It is almost impossible to make sense of the modern wine world without grasping the influential role played by France.
The French may not have been the first to make wine, and may no longer dominate today’s market share, but they were first to systematically pursue quality in winemaking.
On that front they faced little competition before the late 1800s. As a result, anyone anywhere looking to improve the quality of their wine has naturally turned to France for inspiration.
The French influence is manifest in every country that makes wine, and in every aspect of the wine trade. Virtually all wines made outside Europe use grapes of French origin, and follow the “recipes” of the French classics, like white Burgundy, red Bordeaux and sparkling Champagne.
Even in countries that have their own wealth of native grape varieties — like France’s closest rivals, Italy and Spain — the best wines are generally made with French grape-growing and winemaking techniques, and many are aged in French oak barrels.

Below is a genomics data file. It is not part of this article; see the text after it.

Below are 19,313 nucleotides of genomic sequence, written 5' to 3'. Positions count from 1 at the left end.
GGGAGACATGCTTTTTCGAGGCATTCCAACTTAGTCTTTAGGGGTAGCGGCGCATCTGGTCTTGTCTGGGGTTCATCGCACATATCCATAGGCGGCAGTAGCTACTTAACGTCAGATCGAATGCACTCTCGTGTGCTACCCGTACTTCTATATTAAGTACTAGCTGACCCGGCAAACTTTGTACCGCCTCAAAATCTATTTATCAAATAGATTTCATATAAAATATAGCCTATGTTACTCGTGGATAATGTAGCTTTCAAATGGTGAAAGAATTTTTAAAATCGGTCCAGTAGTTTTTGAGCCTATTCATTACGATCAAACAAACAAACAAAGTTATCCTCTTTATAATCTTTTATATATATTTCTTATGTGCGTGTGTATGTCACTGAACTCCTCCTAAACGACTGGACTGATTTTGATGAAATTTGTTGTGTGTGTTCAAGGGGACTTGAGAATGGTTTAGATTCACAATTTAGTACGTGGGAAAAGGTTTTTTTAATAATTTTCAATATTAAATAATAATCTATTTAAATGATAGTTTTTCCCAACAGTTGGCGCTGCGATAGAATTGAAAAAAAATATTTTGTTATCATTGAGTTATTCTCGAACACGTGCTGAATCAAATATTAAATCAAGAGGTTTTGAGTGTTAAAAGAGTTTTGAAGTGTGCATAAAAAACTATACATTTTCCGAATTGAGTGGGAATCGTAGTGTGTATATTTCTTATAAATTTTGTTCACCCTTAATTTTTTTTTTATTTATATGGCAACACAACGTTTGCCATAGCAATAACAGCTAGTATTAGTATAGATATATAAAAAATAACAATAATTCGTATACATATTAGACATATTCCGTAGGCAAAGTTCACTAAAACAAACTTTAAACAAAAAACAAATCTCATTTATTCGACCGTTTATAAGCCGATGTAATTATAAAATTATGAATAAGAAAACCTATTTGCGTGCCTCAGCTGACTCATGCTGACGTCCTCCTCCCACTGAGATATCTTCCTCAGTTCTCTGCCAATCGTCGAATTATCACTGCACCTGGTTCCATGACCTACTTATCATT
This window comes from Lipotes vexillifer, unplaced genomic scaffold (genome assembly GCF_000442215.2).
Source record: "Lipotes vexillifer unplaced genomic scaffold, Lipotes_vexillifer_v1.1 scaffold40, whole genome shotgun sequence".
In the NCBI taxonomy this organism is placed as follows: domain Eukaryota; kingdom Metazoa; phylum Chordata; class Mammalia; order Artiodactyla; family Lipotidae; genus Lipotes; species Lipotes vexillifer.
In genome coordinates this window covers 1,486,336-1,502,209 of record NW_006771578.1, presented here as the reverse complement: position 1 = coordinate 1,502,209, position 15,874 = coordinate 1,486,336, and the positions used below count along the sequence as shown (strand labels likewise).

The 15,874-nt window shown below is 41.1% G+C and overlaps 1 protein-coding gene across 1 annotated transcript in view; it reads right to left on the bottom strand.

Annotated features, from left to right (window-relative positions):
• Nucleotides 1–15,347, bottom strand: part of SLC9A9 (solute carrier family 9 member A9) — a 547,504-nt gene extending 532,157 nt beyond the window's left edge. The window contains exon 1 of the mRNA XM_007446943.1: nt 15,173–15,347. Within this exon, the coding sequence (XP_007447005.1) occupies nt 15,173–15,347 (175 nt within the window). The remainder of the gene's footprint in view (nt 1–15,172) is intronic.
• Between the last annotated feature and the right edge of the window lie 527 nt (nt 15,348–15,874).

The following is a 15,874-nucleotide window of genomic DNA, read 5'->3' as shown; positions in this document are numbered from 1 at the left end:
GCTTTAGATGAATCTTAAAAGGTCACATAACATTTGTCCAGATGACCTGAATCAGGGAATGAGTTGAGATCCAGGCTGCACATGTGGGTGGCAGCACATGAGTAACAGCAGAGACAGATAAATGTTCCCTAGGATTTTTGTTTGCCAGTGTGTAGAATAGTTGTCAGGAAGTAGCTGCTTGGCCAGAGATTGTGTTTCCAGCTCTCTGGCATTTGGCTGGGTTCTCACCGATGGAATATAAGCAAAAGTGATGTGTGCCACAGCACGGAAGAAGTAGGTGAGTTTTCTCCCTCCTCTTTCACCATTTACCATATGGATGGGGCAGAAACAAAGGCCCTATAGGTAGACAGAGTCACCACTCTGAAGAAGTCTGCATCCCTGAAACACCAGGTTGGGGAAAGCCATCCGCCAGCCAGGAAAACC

A great number feature famous French grapes (like cabernet sauvignon) in blends based on local varietals, such as Tuscan Sangiovese or Castilian Tempranillo. And, when winemaking rules were standardized throughout the European Union, the quality-oriented French system was adopted for all: naming wines by place, regulating permitted grapes and maximum yields, and establishing formal hierarchies based on wine quality.
Marnie Old is one of the country’s leading wine educators. Formerly the director of wine studies for Manhattan’s French Culinary Institute, she is best known for her visually engaging books published by DK – such as Wine: A Tasting Course. Marnie currently serves as director of vinlightenment for Boisset Collection. Listen to her recent podcast, Wine Needs to Recalibrate, and read her recent piece, Why Vineyard Soil is So Important for Terroir.